1970, p. 612


by Michael S. Cross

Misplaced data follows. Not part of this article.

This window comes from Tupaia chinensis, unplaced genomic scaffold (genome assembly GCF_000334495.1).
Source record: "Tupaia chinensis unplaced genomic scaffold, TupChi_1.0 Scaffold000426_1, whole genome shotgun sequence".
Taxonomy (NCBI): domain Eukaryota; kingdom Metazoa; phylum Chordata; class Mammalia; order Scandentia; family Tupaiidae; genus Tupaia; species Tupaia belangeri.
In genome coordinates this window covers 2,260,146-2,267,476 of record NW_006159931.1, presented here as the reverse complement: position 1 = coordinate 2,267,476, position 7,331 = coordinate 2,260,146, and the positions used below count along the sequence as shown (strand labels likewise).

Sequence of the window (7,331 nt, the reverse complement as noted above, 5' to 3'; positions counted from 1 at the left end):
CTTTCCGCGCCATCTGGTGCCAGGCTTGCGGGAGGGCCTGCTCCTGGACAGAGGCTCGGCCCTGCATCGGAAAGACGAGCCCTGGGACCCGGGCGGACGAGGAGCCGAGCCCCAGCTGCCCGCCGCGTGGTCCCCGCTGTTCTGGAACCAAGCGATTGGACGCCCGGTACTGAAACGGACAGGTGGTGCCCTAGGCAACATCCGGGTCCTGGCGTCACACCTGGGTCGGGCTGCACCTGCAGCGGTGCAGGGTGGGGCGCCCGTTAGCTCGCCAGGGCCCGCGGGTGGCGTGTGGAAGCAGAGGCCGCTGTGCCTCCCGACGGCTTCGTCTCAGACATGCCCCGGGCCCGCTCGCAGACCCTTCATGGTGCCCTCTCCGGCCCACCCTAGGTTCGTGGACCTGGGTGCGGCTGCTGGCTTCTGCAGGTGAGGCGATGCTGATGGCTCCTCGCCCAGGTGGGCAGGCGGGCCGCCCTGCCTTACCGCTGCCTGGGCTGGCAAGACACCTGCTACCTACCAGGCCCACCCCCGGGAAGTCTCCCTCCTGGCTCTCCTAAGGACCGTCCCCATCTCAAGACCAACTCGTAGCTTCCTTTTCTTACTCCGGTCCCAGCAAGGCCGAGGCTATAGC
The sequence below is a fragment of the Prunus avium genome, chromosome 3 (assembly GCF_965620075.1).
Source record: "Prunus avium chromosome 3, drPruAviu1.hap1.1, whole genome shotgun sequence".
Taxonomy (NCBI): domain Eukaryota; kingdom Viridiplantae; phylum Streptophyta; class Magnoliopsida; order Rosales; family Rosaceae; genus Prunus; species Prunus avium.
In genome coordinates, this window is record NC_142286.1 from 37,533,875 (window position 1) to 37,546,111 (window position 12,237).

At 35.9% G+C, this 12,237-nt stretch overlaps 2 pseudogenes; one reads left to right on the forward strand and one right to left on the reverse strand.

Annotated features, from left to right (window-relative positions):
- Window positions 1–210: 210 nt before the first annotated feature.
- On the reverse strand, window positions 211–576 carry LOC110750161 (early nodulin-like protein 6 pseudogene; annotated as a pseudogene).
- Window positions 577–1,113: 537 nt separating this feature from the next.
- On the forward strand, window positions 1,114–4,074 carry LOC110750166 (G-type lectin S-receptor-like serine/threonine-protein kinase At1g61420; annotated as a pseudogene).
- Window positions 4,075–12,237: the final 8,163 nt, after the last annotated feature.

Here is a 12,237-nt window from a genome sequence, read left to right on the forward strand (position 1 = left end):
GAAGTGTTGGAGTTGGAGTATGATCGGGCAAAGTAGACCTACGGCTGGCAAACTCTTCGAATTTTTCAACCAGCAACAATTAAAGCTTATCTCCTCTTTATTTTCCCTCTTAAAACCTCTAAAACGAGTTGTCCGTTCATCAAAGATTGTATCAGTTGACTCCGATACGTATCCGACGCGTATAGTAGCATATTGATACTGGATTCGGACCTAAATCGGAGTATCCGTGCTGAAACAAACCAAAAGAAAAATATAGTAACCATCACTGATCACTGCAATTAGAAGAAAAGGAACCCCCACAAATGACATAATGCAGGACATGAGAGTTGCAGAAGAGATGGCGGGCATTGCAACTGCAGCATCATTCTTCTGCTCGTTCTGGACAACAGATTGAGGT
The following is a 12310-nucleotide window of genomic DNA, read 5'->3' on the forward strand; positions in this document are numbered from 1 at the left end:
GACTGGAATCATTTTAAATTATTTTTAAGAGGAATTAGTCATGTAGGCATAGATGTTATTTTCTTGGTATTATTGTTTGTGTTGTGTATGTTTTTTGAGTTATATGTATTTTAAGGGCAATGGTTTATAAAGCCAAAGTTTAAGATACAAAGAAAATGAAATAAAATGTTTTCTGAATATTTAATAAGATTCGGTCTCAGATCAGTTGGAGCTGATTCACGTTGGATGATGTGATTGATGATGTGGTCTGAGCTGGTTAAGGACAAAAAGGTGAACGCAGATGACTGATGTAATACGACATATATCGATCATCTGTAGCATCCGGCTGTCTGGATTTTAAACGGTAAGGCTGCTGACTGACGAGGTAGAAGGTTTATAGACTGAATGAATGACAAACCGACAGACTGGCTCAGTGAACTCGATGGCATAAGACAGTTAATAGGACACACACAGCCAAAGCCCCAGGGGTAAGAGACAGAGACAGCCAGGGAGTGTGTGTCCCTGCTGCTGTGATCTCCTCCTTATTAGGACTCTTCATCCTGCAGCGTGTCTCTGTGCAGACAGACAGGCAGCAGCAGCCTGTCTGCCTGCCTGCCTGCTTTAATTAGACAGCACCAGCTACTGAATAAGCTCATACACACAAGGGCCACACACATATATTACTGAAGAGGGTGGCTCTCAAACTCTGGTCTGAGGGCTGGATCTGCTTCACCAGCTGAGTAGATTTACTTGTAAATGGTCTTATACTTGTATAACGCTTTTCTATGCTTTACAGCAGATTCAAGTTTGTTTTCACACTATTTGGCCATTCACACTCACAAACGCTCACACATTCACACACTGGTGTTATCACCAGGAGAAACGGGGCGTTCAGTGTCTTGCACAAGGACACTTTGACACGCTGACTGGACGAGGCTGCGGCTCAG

This is one in the spate of recent books attempting to project future social and technological developments. Some, like the effort of the Hudson Institute, have been authoritative; others, like this one, are popular in treatment. In a lively conversational tone, the authors attempt to explain the principles upon which civilization has developed, and to speculate on the direction in which it will move. Using as illustration a typical 21st-Century couple. the authors picture an ideal cybernetic society in which want has been banished and work and personal possessions no longer exist: individual gratification is the total concern. This is in many ways an attractive speculation, based here on rationalist-humanist premises, and most liberals could accept the general social outlines of the book. Yet there is something ominous about it. Perhaps the title gives a clue. It immediately conjures up a similar 19th-Century projection. Edward Bellamy's Looking Backward. And it has some of the same quality of Utopian conformism, the same idealization of technology which could lead to the destruction of meaningful individualism. Keyes and Fresco's ''Corcen" computer is potentially as enslaving as Bellamy's Industrial Army. Still, this is a well-meant popular essay which may stimulate some thought about the meaning of technology.